Dr. Shruthi Viswanath - Research
Integrative structure determination
Structures of several large protein complexes and assemblies are difficult to obtain using traditional experimental methods. Integrative structure determination fills this gap; various types of experimental data are combined along with principles from physics, statistical inference, and prior models to obtain the structure. The different sources of input information may span multiple scales (for example, X-ray data is at the atomic scale, while FRET distances are at the domain scale). However, these various sources can provide complementary information (for example, EM maps may provide the shape of a complex while chemical crosslinks may provide the orientation of binding interfaces). We rigorously incorporate each type of input information while accounting for its uncertainty in a Bayesian inference framework. This allows us to incorporate data that is sparse, noisy, ambiguous, and from heterogenous samples.
Integrative structures of chromatin-modifying assemblies
We recently determined the structures of sub-complexes of the Nucleosome Remodeling and Deacetylase (NuRD) complex, a chromatin-modifying assembly that regulates gene expression and DNA damage repair. It is conserved across plant and animal species and expressed in most metazoan tissues. However, its structure is hard to characterize experimentally. Using Bayesian integrative structure determination, we combined information from published SEC-MALLS, DIA-MS, XLMS, negative stain EM, X-ray crystallography, and NMR spectroscopy, secondary structure and homology predictions. The integrative structures were corroborated by independent cryo-EM maps, biochemical assays, and known cancer-associated mutations.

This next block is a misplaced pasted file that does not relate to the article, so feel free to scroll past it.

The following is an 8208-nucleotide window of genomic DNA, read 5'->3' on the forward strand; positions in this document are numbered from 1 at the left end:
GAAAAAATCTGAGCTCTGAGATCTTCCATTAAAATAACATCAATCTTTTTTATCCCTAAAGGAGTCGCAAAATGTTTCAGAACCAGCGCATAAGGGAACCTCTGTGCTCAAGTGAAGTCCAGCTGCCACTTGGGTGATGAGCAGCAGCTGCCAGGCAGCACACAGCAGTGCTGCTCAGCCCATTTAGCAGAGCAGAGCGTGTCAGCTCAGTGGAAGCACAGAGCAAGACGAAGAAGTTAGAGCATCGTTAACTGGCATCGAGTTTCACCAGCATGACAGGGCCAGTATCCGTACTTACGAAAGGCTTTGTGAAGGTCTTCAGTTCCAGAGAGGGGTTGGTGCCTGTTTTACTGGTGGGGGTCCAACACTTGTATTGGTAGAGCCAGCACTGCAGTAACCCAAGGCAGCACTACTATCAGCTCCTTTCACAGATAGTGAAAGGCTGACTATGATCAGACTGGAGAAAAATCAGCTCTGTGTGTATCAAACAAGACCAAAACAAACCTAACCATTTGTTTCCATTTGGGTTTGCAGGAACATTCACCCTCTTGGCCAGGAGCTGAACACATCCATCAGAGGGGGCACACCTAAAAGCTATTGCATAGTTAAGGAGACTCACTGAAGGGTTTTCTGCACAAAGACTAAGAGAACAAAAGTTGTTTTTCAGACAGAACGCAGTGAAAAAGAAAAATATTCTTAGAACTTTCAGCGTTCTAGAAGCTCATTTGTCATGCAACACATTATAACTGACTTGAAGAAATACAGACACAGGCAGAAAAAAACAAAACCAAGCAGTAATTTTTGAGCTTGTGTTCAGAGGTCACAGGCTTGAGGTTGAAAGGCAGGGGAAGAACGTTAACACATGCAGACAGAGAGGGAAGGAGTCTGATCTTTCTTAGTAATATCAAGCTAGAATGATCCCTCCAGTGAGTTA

Integrative structure of the nucleosome deacetylase (NuDe) complex.
We are applying similar methods to study assemblies at cell-cell junctions, cytoskeletal, and centriolar assemblies.
Improving integrative modeling methods
We developed a method to optimize the sampling-related parameters for modeling assemblies in IMP (https://integrativemodeling.org). StOP (Stochastic Optimization of Parameters) automates the tuning of MCMC parameters such as rigid body and bead move sizes, restraint weights, and replica exchange temperatures.
Optimizing sampling parameters for integrative modeling.
Annotating precision for integrative models
This is part of our effort to develop protocols for validating integrative models deposited in the wwPDB (worldwide Protein Data Bank) [Viswanath, Chemmama, et al, Biophysical Journal 2017].